Bring Dementia Out

Two people holding LGBT flag wearing United Against Dementia T-shirts

Together, we will Bring Dementia Out

Bring Dementia Out aims to raise awareness and provide support for LGBT+ people affected by dementia in Brighton and Hove, and Greater Manchester.

How everyone can help to Bring Dementia Out

1. See the person and not just the condition

Treat everyone as an individual. Look beyond dementia and respect all aspects of someone's identity.

2. Learn the right language and avoid making assumptions

It's okay to ask how a person would like to be referred to. If you're unsure of someone’s gender, use first names or gender-neutral pronouns, such as ‘they’ and ‘them’. Use terms like ‘partner’ (not husband and wife) and ‘child’ (not son or daughter).

  • What does LGBT+ mean? 'LGBT' stands for lesbian, gay, bisexual, and trans. The ‘+’ recognises inclusion of wider spectrums of sexuality and gender. Learn more from Stonewall's extensive glossary of terms.

3.  Understand the stigma

While everyone’s experience of dementia is unique, there can be many additional challenges that are specific to a person’s sexual orientation or gender identity.

  • LGBT+ people with dementia who have faced discrimination or stigma may feel forced back into the closet, or their dementia could mean they feel they are still living in those times. 
  • Trans people with dementia may go back to a time before they transitioned, which can be distressing and confusing.
  • Some LGBT+ people may feel isolated as they may have no long-term partner or family to support them. 

Hear from people facing these challenges, and learn what is being done to help

Bring Dementia Out provides advice, guidance and support in Brighton and Hove, and Greater Manchester for:

Help is at hand

If you are living with dementia or supporting someone who is (carer, partner, friend or relative), get the support you need by speaking to your GP. 

You can also order or download free resources, including Alzheimer’s Society's LGBT: Living with dementia booklet.

You can contact your local Alzheimer’s Society office to ask more about Bring Dementia Out:

Our National Dementia Helpline provides help and support for anyone seeking information or advice. Our Dementia Advisers are here for you on 0300 222 11 22.

Follow these three steps:

1. Become dementia-friendly and help others to be dementia-friendly

2. Understand the experiences of people affected by dementia

Give people a voice by involving them in your work, reading and sharing their stories.

3. Support others to be LGBT+ inclusive

Talk to dementia organisations, and share your knowledge with health and social care professionals.

Follow these three steps:

  1. Find out more about dementia
  2. Become a Dementia Friend or a Dementia Friends Champion to help transform the way we all think, act and talk about the condition. Visit dementiafriends.org.uk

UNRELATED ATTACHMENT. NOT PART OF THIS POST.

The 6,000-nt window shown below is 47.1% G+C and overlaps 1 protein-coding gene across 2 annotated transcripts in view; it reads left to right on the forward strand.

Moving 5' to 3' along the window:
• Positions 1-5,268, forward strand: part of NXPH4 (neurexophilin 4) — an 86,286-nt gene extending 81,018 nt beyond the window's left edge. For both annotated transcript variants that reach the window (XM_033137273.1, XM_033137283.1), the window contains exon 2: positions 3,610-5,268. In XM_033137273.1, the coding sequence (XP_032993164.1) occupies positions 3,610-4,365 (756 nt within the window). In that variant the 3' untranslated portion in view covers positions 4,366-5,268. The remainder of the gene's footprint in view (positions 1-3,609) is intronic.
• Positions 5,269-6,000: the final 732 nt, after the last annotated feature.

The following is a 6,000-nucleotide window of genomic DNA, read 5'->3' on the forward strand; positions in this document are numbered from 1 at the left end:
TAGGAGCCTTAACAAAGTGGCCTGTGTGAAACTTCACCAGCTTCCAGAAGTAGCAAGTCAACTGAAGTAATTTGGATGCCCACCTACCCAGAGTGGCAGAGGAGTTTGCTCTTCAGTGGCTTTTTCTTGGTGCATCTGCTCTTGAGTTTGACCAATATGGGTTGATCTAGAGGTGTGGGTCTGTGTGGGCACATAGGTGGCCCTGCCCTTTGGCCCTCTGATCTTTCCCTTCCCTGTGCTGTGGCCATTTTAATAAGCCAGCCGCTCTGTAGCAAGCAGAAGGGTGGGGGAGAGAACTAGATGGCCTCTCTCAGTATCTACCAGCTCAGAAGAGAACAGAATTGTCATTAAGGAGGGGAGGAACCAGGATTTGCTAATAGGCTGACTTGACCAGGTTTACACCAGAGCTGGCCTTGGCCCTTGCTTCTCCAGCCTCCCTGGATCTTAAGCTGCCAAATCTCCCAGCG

3. Start the conversation about how dementia affects LGBT+ people by learning from the Bring Dementia Out resources
    • Talk to friends and family members
    • Talk at an event or group you’re holding or attending (for example, a university LGBT+ society or a book group)
    • Share through your networks on social media or other channels.

Health and social care professionals may include GPs, care homes, hospitals and other organisations, such as charities.

Follow these three steps:

  1. Raise awareness among staff and volunteers by reading and sharing stories about the experiences of LGBT+ people affected by dementia and inviting them to share their story at events
  2. Create a safe culture for LGBT+ people affected by dementia:
    • Look for training programmes and quality assurances about LGBT+ inclusivity, such as Opening Doors London
    • Use value-based recruitment – see Health Education England’s guidance – and refer to these values throughout everyone’s employment
    • Ensure any existing training, policies and publications that relate to dementia are LGBT+ inclusive (such as imagery, language and examples used)
  3. Ask open-ended questions that show that you're not making assumptions about a person's relationships:
    • 'Who is important in your life?'
    • 'Who is your next of kin?'
    • 'Who have you brought with you today?

The National Dementia Action Alliance is helping health and social care organisations become more LGBT+ inclusive.

Receive the free Bring Dementia Out booklet

The booklet contains more steps on how you can Bring Dementia Out. Please get in touch if you would like to receive a free copy of this resource.

Request by email Request by phone

Browse through events, resources and information, including support in Brighton and Hove, and Greater Manchester

More practical and emotional support near you

There are dementia services and support groups in your area. Find out what's available where you are.

National Dementia Helpline
Our helpline advisers are here for you.
Talking Point
Visit our online community to get advice, share experiences, connect.

Get involved in Bring Dementia Out

Bring Dementia Out is an innovation being tested in Brighton and Hove, and Greater Manchester in January and February 2019. The aim is to increase awareness and understanding of dementia and reach out to those who may not feel supported.

Take action and spread the word

Watch the video and share it with #BringDementiaOut in Brighton and Hove, and Greater Manchester.

Many thanks to our Bring Dementia Out partners, stakeholders and experts who have been innovating with Alzheimer's Society. This includes people affected by dementia, national and local organisations, and LGBT+ communities.

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